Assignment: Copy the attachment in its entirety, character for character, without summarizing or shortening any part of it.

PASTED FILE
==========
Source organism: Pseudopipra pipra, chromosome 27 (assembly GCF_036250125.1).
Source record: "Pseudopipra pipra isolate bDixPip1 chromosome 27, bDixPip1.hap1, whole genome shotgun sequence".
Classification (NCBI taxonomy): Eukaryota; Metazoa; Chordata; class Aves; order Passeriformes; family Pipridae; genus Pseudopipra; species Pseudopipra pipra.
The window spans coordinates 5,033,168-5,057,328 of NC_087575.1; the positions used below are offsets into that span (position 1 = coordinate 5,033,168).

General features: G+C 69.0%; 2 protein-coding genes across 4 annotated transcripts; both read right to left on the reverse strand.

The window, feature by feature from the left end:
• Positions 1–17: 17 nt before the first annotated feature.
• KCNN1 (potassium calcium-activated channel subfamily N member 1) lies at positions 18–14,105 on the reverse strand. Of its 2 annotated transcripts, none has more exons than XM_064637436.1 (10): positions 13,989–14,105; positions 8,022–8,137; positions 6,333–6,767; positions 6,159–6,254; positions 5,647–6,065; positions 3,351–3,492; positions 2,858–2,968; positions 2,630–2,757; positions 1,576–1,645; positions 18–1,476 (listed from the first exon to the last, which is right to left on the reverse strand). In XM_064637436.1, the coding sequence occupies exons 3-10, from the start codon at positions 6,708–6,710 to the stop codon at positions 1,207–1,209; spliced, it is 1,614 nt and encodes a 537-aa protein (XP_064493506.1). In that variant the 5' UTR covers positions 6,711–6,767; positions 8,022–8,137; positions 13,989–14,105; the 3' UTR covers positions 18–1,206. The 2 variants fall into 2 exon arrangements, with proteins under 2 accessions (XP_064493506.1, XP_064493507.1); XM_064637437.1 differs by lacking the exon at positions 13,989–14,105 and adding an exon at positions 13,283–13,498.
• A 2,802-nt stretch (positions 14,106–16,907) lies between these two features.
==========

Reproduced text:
Source organism: Pseudopipra pipra, chromosome 27 (assembly GCF_036250125.1).
Source record: "Pseudopipra pipra isolate bDixPip1 chromosome 27, bDixPip1.hap1, whole genome shotgun sequence".
Classification (NCBI taxonomy): Eukaryota; Metazoa; Chordata; class Aves; order Passeriformes; family Pipridae; genus Pseudopipra; species Pseudopipra pipra.
The window spans coordinates 5,033,168-5,057,328 of NC_087575.1; the positions used below are offsets into that span (position 1 = coordinate 5,033,168).

General features: G+C 69.0%; 2 protein-coding genes across 4 annotated transcripts; both read right to left on the reverse strand.

The window, feature by feature from the left end:
• Positions 1–17: 17 nt before the first annotated feature.
• KCNN1 (potassium calcium-activated channel subfamily N member 1) lies at positions 18–14,105 on the reverse strand. Of its 2 annotated transcripts, none has more exons than XM_064637436.1 (10): positions 13,989–14,105; positions 8,022–8,137; positions 6,333–6,767; positions 6,159–6,254; positions 5,647–6,065; positions 3,351–3,492; positions 2,858–2,968; positions 2,630–2,757; positions 1,576–1,645; positions 18–1,476 (listed from the first exon to the last, which is right to left on the reverse strand). In XM_064637436.1, the coding sequence occupies exons 3-10, from the start codon at positions 6,708–6,710 to the stop codon at positions 1,207–1,209; spliced, it is 1,614 nt and encodes a 537-aa protein (XP_064493506.1). In that variant the 5' UTR covers positions 6,711–6,767; positions 8,022–8,137; positions 13,989–14,105; the 3' UTR covers positions 18–1,206. The 2 variants fall into 2 exon arrangements, with proteins under 2 accessions (XP_064493506.1, XP_064493507.1); XM_064637437.1 differs by lacking the exon at positions 13,989–14,105 and adding an exon at positions 13,283–13,498.
• A 2,802-nt stretch (positions 14,106–16,907) lies between these two features.